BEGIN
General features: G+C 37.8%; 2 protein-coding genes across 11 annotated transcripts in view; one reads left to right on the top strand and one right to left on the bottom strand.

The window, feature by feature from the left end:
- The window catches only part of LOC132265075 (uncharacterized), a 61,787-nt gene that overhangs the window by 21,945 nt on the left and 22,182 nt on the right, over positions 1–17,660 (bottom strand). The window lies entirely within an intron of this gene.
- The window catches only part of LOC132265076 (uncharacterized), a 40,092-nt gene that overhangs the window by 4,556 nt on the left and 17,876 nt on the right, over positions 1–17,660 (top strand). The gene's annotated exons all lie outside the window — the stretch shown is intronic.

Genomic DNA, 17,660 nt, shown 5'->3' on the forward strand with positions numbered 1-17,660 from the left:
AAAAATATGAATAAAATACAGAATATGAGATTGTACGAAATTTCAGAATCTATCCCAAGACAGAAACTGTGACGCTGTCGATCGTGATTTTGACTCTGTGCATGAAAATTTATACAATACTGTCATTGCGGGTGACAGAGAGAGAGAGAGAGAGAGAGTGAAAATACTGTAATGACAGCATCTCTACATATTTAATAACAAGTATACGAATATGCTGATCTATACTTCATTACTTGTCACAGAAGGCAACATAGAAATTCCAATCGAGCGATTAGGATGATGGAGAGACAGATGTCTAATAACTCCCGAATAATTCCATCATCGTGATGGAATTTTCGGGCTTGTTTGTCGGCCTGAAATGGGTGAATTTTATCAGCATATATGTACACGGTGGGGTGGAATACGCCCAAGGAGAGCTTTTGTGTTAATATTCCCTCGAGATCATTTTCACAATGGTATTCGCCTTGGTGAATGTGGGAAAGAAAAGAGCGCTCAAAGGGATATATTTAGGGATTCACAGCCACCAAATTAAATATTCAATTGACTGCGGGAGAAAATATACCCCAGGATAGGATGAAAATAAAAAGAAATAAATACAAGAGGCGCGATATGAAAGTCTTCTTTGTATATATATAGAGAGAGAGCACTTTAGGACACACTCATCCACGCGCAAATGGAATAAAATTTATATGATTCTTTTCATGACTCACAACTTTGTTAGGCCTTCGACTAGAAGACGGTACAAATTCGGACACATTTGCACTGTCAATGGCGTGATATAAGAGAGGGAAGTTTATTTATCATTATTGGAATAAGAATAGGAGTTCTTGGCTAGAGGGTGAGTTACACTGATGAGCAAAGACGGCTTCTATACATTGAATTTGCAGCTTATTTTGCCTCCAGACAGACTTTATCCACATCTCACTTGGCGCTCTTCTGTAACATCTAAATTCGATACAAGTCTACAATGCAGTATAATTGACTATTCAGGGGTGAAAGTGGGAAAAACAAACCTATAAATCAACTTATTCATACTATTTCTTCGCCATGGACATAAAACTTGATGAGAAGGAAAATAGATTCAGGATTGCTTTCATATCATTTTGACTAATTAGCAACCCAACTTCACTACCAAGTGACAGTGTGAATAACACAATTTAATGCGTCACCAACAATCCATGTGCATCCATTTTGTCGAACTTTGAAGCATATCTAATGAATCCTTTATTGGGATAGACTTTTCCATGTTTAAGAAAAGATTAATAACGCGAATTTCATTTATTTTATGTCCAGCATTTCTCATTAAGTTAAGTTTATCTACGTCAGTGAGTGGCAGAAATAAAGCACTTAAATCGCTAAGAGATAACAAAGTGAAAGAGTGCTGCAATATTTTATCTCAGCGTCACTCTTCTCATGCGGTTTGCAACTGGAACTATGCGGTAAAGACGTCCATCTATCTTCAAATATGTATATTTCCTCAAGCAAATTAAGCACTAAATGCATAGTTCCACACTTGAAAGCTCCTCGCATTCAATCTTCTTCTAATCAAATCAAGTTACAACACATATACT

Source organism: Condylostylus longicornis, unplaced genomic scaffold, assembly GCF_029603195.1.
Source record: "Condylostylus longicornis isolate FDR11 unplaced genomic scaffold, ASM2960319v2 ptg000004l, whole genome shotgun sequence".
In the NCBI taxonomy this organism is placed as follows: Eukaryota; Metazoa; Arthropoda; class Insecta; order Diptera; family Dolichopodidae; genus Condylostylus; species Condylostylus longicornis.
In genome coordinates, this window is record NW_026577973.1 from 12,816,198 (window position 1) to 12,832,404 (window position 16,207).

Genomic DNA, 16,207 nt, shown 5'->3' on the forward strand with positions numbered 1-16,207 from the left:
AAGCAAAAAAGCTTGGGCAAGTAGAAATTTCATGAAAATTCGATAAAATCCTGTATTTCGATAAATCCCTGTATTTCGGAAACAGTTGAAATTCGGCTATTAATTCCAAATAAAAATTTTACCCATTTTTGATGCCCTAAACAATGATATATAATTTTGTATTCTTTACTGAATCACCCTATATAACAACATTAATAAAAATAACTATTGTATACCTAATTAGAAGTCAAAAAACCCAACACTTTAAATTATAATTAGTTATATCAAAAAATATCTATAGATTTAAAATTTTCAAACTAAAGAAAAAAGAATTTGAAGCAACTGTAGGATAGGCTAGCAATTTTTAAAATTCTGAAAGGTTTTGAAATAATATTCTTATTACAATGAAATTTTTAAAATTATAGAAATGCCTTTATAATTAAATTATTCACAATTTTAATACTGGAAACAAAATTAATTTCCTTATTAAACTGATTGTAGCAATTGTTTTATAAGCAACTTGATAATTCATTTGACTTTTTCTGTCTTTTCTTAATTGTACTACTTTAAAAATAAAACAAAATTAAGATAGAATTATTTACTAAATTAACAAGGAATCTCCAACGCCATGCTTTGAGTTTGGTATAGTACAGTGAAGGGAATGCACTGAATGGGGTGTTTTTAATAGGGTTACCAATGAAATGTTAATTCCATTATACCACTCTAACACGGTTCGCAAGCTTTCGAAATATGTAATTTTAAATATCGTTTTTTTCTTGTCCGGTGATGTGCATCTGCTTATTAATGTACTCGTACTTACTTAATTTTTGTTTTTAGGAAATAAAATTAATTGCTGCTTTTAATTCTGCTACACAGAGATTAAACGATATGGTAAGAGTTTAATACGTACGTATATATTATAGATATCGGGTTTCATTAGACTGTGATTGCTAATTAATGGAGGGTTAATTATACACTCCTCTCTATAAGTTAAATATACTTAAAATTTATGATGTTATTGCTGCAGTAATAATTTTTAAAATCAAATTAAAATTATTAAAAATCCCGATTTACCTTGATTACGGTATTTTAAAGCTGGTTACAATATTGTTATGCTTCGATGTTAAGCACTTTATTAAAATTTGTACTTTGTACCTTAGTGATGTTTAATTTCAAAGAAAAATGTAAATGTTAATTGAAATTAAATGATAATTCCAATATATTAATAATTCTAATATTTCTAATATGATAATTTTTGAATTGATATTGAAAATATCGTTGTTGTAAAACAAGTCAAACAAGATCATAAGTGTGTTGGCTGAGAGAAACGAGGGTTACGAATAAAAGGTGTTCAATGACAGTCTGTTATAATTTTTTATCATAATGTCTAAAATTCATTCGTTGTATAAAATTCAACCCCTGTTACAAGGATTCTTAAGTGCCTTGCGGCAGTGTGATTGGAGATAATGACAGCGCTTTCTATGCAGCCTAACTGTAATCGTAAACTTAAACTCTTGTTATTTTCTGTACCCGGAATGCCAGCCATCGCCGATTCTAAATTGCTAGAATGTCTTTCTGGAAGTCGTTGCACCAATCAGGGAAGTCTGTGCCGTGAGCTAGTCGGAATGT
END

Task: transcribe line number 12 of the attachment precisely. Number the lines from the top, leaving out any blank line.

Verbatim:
AAGCAAAAAAGCTTGGGCAAGTAGAAATTTCATGAAAATTCGATAAAATCCTGTATTTCGATAAATCCCTGTATTTCGGAAACAGTTGAAATTCGGCTATTAATTCCAAATAAAAATTTTACCCATTTTTGATGCCCTAAACAATGATATATAATTTTGTATTCTTTACTGAATCACCCTATATAACAACATTAATAAAAATAACTATTGTATACCTAATTAGAAGTCAAAAAACCCAACACTTTAAATTATAATTAGTTATATCAAAAAATATCTATAGATTTAAAATTTTCAAACTAAAGAAAAAAGAATTTGAAGCAACTGTAGGATAGGCTAGCAATTTTTAAAATTCTGAAAGGTTTTGAAATAATATTCTTATTACAATGAAATTTTTAAAATTATAGAAATGCCTTTATAATTAAATTATTCACAATTTTAATACTGGAAACAAAATTAATTTCCTTATTAAACTGATTGTAGCAATTGTTTTATAAGCAACTTGATAATTCATTTGACTTTTTCTGTCTTTTCTTAATTGTACTACTTTAAAAATAAAACAAAATTAAGATAGAATTATTTACTAAATTAACAAGGAATCTCCAACGCCATGCTTTGAGTTTGGTATAGTACAGTGAAGGGAATGCACTGAATGGGGTGTTTTTAATAGGGTTACCAATGAAATGTTAATTCCATTATACCACTCTAACACGGTTCGCAAGCTTTCGAAATATGTAATTTTAAATATCGTTTTTTTCTTGTCCGGTGATGTGCATCTGCTTATTAATGTACTCGTACTTACTTAATTTTTGTTTTTAGGAAATAAAATTAATTGCTGCTTTTAATTCTGCTACACAGAGATTAAACGATATGGTAAGAGTTTAATACGTACGTATATATTATAGATATCGGGTTTCATTAGACTGTGATTGCTAATTAATGGAGGGTTAATTATACACTCCTCTCTATAAGTTAAATATACTTAAAATTTATGATGTTATTGCTGCAGTAATAATTTTTAAAATCAAATTAAAATTATTAAAAATCCCGATTTACCTTGATTACGGTATTTTAAAGCTGGTTACAATATTGTTATGCTTCGATGTTAAGCACTTTATTAAAATTTGTACTTTGTACCTTAGTGATGTTTAATTTCAAAGAAAAATGTAAATGTTAATTGAAATTAAATGATAATTCCAATATATTAATAATTCTAATATTTCTAATATGATAATTTTTGAATTGATATTGAAAATATCGTTGTTGTAAAACAAGTCAAACAAGATCATAAGTGTGTTGGCTGAGAGAAACGAGGGTTACGAATAAAAGGTGTTCAATGACAGTCTGTTATAATTTTTTATCATAATGTCTAAAATTCATTCGTTGTATAAAATTCAACCCCTGTTACAAGGATTCTTAAGTGCCTTGCGGCAGTGTGATTGGAGATAATGACAGCGCTTTCTATGCAGCCTAACTGTAATCGTAAACTTAAACTCTTGTTATTTTCTGTACCCGGAATGCCAGCCATCGCCGATTCTAAATTGCTAGAATGTCTTTCTGGAAGTCGTTGCACCAATCAGGGAAGTCTGTGCCGTGAGCTAGTCGGAATGT